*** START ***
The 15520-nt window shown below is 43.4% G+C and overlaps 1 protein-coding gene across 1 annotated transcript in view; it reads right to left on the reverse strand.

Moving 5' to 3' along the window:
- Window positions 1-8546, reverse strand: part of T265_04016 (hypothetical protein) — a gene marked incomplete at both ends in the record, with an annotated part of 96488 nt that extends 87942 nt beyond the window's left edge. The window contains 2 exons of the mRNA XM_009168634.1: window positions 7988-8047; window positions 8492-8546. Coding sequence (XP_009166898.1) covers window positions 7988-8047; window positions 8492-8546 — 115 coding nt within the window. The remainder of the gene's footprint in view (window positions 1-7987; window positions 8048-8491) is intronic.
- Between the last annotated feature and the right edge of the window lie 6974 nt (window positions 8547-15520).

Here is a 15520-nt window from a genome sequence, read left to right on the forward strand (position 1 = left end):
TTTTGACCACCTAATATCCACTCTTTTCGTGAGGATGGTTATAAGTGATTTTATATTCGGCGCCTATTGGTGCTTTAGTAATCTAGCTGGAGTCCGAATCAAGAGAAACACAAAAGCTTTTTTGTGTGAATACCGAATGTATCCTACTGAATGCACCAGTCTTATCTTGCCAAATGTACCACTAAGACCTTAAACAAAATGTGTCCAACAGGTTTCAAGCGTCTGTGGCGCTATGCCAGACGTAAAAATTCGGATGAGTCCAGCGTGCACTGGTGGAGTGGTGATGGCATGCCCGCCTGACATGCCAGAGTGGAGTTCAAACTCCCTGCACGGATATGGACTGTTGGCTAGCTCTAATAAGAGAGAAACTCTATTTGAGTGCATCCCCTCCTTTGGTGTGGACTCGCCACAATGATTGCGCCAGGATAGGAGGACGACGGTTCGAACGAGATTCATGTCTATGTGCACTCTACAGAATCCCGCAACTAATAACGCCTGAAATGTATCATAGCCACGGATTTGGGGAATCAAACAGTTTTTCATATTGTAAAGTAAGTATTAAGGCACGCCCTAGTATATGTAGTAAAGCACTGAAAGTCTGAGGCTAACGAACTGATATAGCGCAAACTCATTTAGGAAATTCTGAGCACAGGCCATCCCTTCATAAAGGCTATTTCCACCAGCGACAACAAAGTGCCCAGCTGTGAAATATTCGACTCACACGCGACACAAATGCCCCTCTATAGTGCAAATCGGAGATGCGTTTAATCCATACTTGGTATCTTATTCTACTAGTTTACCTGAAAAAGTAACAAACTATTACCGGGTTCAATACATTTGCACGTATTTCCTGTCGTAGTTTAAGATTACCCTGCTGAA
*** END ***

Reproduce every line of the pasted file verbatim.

The 15520-nt window shown below is 43.4% G+C and overlaps 1 protein-coding gene across 1 annotated transcript in view; it reads right to left on the reverse strand.

Moving 5' to 3' along the window:
- Window positions 1-8546, reverse strand: part of T265_04016 (hypothetical protein) — a gene marked incomplete at both ends in the record, with an annotated part of 96488 nt that extends 87942 nt beyond the window's left edge. The window contains 2 exons of the mRNA XM_009168634.1: window positions 7988-8047; window positions 8492-8546. Coding sequence (XP_009166898.1) covers window positions 7988-8047; window positions 8492-8546 — 115 coding nt within the window. The remainder of the gene's footprint in view (window positions 1-7987; window positions 8048-8491) is intronic.
- Between the last annotated feature and the right edge of the window lie 6974 nt (window positions 8547-15520).

Here is a 15520-nt window from a genome sequence, read left to right on the forward strand (position 1 = left end):
TTTTGACCACCTAATATCCACTCTTTTCGTGAGGATGGTTATAAGTGATTTTATATTCGGCGCCTATTGGTGCTTTAGTAATCTAGCTGGAGTCCGAATCAAGAGAAACACAAAAGCTTTTTTGTGTGAATACCGAATGTATCCTACTGAATGCACCAGTCTTATCTTGCCAAATGTACCACTAAGACCTTAAACAAAATGTGTCCAACAGGTTTCAAGCGTCTGTGGCGCTATGCCAGACGTAAAAATTCGGATGAGTCCAGCGTGCACTGGTGGAGTGGTGATGGCATGCCCGCCTGACATGCCAGAGTGGAGTTCAAACTCCCTGCACGGATATGGACTGTTGGCTAGCTCTAATAAGAGAGAAACTCTATTTGAGTGCATCCCCTCCTTTGGTGTGGACTCGCCACAATGATTGCGCCAGGATAGGAGGACGACGGTTCGAACGAGATTCATGTCTATGTGCACTCTACAGAATCCCGCAACTAATAACGCCTGAAATGTATCATAGCCACGGATTTGGGGAATCAAACAGTTTTTCATATTGTAAAGTAAGTATTAAGGCACGCCCTAGTATATGTAGTAAAGCACTGAAAGTCTGAGGCTAACGAACTGATATAGCGCAAACTCATTTAGGAAATTCTGAGCACAGGCCATCCCTTCATAAAGGCTATTTCCACCAGCGACAACAAAGTGCCCAGCTGTGAAATATTCGACTCACACGCGACACAAATGCCCCTCTATAGTGCAAATCGGAGATGCGTTTAATCCATACTTGGTATCTTATTCTACTAGTTTACCTGAAAAAGTAACAAACTATTACCGGGTTCAATACATTTGCACGTATTTCCTGTCGTAGTTTAAGATTACCCTGCTGAA